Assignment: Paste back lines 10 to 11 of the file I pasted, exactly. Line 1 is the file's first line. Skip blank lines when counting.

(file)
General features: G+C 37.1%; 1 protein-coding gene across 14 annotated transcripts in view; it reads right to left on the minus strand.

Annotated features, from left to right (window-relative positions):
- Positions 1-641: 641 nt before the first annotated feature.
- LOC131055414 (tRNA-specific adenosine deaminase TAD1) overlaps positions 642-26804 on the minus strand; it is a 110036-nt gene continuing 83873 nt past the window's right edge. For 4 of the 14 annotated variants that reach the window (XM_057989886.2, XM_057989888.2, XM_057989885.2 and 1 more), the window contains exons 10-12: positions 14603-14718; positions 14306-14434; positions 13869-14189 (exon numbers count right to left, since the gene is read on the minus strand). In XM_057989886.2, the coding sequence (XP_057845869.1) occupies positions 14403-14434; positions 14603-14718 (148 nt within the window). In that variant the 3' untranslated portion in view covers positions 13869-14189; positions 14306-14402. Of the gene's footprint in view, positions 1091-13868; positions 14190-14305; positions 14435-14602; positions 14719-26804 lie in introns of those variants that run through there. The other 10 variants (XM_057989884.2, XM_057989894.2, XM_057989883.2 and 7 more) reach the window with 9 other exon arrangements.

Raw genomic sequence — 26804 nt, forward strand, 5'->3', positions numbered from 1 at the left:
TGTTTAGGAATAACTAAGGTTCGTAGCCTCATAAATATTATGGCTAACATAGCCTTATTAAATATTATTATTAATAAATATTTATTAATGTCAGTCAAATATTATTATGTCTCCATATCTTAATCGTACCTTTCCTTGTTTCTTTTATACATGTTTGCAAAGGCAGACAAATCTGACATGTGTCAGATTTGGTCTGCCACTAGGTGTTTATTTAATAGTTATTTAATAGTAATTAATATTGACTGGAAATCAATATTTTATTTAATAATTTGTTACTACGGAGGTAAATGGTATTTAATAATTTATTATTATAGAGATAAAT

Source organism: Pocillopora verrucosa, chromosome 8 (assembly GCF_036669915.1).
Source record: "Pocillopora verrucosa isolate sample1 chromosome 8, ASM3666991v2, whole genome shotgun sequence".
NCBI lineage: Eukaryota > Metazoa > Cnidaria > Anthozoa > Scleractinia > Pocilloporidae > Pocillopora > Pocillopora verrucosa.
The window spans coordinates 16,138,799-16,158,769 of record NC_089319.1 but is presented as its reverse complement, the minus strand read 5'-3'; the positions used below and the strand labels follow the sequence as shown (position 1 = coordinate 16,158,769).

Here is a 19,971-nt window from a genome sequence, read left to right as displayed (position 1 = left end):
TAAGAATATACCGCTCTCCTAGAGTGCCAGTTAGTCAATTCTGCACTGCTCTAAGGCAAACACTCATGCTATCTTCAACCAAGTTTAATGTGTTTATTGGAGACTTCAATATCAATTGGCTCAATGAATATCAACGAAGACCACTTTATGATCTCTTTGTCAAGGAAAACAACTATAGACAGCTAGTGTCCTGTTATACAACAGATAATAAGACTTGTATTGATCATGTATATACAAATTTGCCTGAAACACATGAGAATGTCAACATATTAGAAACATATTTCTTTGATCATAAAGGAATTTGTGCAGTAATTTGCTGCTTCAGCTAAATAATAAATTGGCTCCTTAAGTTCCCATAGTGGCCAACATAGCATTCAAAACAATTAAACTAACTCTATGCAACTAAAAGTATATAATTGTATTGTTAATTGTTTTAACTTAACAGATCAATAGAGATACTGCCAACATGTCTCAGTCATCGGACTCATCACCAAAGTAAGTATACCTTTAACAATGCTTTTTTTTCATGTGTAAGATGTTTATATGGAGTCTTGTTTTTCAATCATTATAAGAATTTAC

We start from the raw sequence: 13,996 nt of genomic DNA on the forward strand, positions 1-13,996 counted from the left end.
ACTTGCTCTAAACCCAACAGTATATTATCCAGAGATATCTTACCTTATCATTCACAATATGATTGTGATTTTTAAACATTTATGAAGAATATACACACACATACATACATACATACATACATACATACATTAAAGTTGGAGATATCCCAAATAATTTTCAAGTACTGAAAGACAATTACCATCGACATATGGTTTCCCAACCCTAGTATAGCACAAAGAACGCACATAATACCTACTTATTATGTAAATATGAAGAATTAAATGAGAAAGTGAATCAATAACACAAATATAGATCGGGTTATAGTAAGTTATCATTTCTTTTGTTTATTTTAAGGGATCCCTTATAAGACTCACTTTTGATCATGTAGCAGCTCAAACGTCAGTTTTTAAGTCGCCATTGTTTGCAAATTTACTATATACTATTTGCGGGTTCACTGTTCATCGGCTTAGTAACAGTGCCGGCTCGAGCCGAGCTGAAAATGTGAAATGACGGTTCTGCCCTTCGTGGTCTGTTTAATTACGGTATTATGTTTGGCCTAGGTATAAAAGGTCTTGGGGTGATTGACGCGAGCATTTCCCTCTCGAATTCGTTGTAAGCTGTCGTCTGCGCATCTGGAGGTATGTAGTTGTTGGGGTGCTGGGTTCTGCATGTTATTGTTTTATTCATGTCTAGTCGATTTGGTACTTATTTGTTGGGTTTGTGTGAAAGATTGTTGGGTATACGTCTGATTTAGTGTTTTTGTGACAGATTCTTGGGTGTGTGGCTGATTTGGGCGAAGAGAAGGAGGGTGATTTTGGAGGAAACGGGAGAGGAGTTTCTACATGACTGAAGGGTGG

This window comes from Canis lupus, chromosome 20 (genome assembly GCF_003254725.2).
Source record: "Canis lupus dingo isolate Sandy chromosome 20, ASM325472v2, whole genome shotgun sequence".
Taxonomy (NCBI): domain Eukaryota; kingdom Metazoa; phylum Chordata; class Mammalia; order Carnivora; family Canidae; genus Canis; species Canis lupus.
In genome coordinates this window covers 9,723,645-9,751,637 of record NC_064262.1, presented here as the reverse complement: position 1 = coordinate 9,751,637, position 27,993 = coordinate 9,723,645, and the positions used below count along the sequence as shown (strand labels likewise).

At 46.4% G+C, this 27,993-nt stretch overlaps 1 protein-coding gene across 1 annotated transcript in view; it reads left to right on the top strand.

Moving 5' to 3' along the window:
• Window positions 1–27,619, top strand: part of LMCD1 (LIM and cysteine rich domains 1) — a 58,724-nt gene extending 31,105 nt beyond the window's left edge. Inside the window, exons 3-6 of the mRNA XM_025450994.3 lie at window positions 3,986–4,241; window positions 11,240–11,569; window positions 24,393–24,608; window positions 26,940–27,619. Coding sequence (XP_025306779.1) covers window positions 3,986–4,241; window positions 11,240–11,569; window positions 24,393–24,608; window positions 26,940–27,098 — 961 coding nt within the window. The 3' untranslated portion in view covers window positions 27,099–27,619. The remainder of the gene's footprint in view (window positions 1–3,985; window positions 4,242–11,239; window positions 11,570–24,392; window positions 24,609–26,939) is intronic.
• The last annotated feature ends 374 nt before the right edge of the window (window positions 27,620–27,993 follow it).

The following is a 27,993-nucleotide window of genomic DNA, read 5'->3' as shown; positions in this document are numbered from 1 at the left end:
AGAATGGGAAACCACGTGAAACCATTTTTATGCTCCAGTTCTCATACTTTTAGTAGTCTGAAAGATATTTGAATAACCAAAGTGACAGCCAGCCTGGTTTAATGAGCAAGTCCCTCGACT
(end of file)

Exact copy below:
The window spans coordinates 16,138,799-16,158,769 of record NC_089319.1 but is presented as its reverse complement, the minus strand read 5'-3'; the positions used below and the strand labels follow the sequence as shown (position 1 = coordinate 16,158,769).

Here is a 19,971-nt window from a genome sequence, read left to right as displayed (position 1 = left end):